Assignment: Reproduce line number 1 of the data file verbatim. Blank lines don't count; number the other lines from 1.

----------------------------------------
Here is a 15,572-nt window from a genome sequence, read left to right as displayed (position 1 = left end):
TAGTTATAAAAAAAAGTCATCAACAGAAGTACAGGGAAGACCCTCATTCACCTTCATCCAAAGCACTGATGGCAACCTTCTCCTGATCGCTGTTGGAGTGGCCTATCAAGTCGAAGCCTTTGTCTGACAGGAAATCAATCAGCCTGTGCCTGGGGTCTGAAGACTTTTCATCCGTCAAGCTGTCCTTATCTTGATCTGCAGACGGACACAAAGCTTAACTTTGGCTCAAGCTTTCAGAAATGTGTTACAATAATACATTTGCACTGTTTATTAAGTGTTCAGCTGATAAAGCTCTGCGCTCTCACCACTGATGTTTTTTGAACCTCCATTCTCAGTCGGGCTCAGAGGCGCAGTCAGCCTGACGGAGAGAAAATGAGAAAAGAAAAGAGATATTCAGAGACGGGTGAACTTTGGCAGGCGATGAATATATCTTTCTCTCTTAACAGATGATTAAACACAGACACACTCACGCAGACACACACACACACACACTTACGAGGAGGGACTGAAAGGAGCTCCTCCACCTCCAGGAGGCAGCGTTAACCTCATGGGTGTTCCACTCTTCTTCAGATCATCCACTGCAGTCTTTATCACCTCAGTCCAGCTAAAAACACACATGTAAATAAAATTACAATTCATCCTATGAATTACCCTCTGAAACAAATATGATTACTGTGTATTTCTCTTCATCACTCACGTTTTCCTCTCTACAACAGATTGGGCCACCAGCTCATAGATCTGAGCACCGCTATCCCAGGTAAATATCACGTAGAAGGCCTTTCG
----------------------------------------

Here is a 15,572-nt window from a genome sequence, read left to right as displayed (position 1 = left end):